Movement, not just muscle. 

At the same time she was playing with nutrition and chemistry to get ready for her first fitness competition, she was studying neuroscience and physiology to learn how to improve quality of life through movement.

Her clients were both banged up New York Football Giants players, and suburban moms looking to maintain their physiques through childbirth and busy schedules. 

Now, to give that context, I want you to take a moment and picture two people.

First, I want you to picture the average NFL linebacker: 6'4", and 285 pounds of muscle. 

Next, I want you to picture my mom. Yeah. That's right. My mom. 


Momma Roman stands a towering 5'1" and tips the scales at 121 pounds. She's a fiery little Italian lady who loves cooking, Fleetwood Mac, and bitching at me about not calling her enough.

Got it? Okay.

Now, holding those two very distinct figures in your mind, I want you to picture one more thing...

...I want you to picture them training in the same place. At the same time. With the same coach.

That right there is a typical day for Ashleigh Kast. 

Because Ashleigh, under the guidance of her mentors, realized, that the way she approached building programs for these two very different demographics, were actually strikingly similar. 

The footballers were trying to stay injury free through the hits and repetitive stress, and the housewives were trying to fit into their old jeans. Despite these differences in goal, Ashleigh noticed that... Actually I'll let her go here.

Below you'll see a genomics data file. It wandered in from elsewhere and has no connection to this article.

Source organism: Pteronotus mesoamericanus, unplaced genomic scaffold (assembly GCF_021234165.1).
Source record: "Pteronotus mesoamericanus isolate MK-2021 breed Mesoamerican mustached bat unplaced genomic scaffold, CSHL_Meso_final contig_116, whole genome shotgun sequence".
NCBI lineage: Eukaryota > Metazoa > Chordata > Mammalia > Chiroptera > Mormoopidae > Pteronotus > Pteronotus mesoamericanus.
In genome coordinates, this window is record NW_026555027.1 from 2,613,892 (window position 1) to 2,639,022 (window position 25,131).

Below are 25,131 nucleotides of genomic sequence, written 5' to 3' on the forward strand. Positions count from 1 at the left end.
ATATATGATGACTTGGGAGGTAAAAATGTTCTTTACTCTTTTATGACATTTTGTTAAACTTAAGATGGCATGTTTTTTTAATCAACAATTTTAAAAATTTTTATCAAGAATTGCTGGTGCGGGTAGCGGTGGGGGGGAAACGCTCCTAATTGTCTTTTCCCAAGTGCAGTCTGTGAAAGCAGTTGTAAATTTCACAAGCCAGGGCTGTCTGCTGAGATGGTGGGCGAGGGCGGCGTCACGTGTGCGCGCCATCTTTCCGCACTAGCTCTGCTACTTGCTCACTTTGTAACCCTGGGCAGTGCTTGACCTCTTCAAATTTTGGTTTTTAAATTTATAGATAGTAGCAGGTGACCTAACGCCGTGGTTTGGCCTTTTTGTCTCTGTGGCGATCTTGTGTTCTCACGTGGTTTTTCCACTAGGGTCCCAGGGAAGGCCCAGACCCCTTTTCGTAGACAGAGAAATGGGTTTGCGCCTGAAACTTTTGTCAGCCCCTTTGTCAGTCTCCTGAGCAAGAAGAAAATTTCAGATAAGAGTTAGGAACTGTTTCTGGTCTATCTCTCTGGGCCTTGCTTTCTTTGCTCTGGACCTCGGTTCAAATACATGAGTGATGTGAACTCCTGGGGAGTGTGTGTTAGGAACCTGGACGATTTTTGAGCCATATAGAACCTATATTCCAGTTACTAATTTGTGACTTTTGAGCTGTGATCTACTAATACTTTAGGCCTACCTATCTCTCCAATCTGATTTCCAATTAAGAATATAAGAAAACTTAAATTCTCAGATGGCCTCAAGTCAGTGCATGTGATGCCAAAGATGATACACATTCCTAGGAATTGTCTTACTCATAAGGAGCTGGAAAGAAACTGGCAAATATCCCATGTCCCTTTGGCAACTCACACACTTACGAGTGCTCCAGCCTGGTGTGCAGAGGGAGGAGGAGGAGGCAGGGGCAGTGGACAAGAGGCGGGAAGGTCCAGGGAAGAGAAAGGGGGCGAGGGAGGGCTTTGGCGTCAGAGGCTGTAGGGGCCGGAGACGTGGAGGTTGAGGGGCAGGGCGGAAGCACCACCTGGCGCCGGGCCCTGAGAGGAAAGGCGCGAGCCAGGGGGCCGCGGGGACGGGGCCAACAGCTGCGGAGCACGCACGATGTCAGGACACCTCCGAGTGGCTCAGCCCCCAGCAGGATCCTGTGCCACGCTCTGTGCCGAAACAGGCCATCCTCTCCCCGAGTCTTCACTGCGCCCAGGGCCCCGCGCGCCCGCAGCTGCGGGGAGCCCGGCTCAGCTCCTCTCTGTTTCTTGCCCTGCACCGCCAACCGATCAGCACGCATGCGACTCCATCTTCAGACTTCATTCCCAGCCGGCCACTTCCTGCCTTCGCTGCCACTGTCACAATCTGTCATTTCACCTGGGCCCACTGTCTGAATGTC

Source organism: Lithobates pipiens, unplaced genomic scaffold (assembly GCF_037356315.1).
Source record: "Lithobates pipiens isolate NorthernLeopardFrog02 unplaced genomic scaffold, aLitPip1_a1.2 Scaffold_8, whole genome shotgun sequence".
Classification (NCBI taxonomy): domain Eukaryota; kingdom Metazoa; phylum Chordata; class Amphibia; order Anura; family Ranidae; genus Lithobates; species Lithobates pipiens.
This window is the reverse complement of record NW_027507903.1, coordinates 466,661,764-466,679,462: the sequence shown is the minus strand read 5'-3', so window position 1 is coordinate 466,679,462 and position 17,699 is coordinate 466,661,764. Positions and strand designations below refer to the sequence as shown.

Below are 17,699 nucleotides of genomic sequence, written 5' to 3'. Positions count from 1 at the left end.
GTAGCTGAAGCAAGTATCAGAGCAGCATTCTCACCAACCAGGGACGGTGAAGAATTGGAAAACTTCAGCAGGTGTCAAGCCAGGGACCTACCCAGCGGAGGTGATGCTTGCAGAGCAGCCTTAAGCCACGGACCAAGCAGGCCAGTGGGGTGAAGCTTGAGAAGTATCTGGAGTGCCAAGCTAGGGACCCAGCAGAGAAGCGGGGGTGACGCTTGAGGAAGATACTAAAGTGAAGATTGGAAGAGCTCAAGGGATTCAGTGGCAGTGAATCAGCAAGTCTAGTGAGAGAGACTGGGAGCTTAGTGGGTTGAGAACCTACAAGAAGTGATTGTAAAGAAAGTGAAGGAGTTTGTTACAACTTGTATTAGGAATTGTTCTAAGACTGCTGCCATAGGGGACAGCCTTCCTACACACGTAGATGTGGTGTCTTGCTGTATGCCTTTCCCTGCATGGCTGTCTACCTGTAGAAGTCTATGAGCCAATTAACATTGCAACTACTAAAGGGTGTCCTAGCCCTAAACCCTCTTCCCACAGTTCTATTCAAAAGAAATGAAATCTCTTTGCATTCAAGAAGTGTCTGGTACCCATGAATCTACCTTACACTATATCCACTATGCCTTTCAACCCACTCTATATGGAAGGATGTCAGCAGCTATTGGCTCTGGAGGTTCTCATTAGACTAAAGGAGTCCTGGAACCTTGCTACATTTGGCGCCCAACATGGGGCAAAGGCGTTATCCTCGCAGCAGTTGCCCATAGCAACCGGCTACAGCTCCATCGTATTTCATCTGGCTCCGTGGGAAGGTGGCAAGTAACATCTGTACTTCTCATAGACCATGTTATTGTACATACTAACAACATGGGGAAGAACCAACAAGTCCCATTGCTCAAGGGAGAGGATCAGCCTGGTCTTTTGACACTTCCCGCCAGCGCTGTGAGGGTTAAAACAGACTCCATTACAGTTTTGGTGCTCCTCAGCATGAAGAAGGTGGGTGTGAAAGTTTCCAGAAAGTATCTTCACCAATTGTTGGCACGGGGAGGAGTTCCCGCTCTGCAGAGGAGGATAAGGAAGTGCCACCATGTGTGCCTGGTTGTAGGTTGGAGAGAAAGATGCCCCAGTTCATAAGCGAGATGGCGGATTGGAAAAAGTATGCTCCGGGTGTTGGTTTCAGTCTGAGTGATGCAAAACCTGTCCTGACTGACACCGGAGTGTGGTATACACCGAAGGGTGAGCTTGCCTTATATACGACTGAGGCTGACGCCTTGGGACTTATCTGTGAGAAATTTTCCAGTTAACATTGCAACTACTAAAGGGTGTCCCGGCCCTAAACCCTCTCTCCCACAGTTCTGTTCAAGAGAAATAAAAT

The similarities between housewives, pro athletes, and superheros

Hey all, Ashleigh here. As John was saying, I noticed that 

  • If I could get my clients to move better, inflammation decreased. With less inflammation athletes could move more freely. My ladies could cut fat more easily, and both had less pain.
  • Static stretching didn't work well on it's own. But, if I used it to create a window of opportunity and then challenged it immediately, mobility increased over time.
  • Everybody needs the same stuff. Mobility, stability, strength, power. It's just a matter of starting different people at the right place, choosing the right exercise progression on the same path. "Corrective exercise" became something I no longer used because I got better at assessing these needs and prescribing appropriate challenges.

So good, that I started helping out with the programming for some Marvel superheroes you may have seen on my IG. But before we get into that, I've got another science lesson for you.

Truth #2 Stability Is Necessary For Mobility